Staphylococcus aureus contains a repertoire of at least 50 and possibly 500 small RNAs (sRNAs). The functions of most sRNAs are not understood, although some are known to respond to environmental changes, including the presence of antibiotics. Here, in an effort to better understand the roles of sRNAs in the context of antibiotic exposure, we took a clinical methicillin-resistant S. aureus (MRSA) isolate and separately deleted eight sRNAs that were significantly upregulated in response to the last-line antibiotic linezolid as revealed by transcriptome sequencing (RNA-seq) comparisons. We also deleted an additional 10 sRNAs that were either highly expressed or previously found to respond to antibiotic exposure. There were no significant changes for any of the 18 mutants in a variety of phenotypic screens, including MIC screens, growth competition assays in the presence of linezolid, biofilm formation, and resistance to whole-blood killing. These data suggest sRNA functional redundancy, because despite their high expression levels upon antibiotic exposure, individual sRNA genes do not affect readily observable bacterial phenotypes. The sRNA transcriptional changes we measured during antibiotic exposure might also reflect sRNA "indifference," that is, a general stress response not specifically related to sRNA function. These data underscore the need for sensitive assays and new approaches to try and decipher the functions of sRNA genes in S. aureus IMPORTANCE Bacterial small RNAs (sRNAs) are RNA molecules that can have important regulatory roles across gene expression networks. There is a growing understanding of the scope and potential breadth of impact of sRNAs on global gene expression patterns in Staphylococcus aureus, a major human pathogen. Here, transcriptome comparisons were used to examine the roles of sRNA genes with a potential role in the response of S. aureus to antibiotic exposure. Although no measurable impact on key bacterial phenotypes was observed after deleting each of 18 sRNAs identified by these comparisons, this research is significant because it underscores the subtle modes of action of these sometimes abundant molecules within the bacterium.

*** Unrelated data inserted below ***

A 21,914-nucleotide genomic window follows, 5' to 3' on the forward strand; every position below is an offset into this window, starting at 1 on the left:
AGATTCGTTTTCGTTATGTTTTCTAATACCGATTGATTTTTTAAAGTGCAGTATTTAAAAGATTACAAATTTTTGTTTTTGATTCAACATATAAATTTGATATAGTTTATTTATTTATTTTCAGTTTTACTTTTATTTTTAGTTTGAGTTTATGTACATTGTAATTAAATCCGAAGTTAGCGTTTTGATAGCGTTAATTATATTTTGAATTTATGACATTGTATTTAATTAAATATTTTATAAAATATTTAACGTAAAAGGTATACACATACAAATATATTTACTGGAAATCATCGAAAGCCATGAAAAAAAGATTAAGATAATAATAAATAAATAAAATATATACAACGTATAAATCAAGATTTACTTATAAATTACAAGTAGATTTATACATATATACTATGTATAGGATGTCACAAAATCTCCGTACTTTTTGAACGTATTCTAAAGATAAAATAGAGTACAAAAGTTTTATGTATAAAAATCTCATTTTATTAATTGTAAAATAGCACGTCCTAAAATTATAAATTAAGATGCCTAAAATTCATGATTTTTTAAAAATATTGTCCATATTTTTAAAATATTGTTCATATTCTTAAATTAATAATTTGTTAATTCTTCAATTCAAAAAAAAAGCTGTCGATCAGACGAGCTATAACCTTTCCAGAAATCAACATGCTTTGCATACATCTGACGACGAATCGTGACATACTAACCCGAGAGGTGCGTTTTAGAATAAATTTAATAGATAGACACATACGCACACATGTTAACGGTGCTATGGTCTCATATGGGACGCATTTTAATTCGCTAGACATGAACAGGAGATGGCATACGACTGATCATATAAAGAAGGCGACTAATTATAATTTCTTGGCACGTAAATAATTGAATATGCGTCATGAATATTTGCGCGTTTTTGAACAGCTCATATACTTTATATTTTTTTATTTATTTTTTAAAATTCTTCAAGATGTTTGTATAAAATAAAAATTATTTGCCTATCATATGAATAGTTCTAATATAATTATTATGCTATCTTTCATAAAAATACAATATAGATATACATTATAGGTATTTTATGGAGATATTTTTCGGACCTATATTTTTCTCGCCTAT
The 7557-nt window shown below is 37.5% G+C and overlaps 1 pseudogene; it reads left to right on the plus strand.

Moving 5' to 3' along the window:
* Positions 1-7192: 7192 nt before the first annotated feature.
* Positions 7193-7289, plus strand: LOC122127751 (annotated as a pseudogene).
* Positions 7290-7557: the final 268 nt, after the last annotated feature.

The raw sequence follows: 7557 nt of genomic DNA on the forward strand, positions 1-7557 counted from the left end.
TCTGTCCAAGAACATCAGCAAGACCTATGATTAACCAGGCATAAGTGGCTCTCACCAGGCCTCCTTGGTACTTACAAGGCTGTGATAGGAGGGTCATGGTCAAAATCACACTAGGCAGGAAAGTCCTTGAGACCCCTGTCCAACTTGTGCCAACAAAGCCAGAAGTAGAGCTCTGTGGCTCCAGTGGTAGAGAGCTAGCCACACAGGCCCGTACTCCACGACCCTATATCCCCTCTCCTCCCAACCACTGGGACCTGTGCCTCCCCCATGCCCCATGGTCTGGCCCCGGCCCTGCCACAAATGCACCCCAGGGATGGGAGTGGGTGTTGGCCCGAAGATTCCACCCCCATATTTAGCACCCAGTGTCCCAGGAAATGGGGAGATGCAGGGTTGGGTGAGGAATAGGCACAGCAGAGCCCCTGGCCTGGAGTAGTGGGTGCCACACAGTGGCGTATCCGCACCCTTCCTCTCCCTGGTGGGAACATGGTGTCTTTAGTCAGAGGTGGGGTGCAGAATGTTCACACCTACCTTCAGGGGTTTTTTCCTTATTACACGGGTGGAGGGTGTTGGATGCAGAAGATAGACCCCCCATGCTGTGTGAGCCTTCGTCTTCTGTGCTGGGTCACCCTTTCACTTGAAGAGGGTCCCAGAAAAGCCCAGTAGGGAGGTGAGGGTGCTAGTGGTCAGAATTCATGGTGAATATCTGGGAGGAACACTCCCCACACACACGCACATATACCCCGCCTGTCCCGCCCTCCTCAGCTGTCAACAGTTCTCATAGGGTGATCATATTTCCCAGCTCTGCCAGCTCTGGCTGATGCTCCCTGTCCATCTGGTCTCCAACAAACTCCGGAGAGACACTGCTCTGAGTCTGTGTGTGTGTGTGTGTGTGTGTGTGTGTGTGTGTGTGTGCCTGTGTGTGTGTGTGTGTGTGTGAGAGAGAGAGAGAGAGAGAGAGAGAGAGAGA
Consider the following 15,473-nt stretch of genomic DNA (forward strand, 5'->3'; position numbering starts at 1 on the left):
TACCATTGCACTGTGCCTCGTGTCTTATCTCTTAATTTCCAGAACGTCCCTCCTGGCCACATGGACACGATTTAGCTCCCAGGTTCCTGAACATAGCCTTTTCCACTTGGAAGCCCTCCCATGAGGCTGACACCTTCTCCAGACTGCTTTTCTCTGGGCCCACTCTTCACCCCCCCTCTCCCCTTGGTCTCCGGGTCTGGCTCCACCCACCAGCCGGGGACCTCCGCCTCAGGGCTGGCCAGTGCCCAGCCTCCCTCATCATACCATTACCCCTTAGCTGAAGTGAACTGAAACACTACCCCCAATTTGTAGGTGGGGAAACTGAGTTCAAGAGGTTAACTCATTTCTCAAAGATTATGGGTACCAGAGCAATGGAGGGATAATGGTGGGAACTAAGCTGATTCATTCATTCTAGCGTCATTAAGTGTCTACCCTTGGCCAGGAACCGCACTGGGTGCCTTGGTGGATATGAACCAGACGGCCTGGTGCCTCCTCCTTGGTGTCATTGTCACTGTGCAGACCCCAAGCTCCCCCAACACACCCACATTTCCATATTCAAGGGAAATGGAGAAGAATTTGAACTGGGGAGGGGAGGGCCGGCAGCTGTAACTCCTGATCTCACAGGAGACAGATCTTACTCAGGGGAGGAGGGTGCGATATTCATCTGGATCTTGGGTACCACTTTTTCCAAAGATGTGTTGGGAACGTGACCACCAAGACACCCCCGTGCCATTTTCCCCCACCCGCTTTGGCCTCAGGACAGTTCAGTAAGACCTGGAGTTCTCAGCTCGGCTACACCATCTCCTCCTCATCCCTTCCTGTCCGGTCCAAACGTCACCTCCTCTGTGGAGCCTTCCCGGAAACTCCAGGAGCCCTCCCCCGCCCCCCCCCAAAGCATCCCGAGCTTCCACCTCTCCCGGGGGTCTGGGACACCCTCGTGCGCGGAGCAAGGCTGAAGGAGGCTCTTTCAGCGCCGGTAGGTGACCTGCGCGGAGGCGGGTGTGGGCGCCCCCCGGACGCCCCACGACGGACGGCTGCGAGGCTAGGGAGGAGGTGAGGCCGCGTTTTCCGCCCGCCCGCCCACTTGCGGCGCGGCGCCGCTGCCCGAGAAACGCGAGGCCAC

Keywords: RNA sequencing; Staphylococcus aureus; mutagenesis; postantibiotic effects; sRNA; transcriptome.
Copyright © 2020 Gao et al.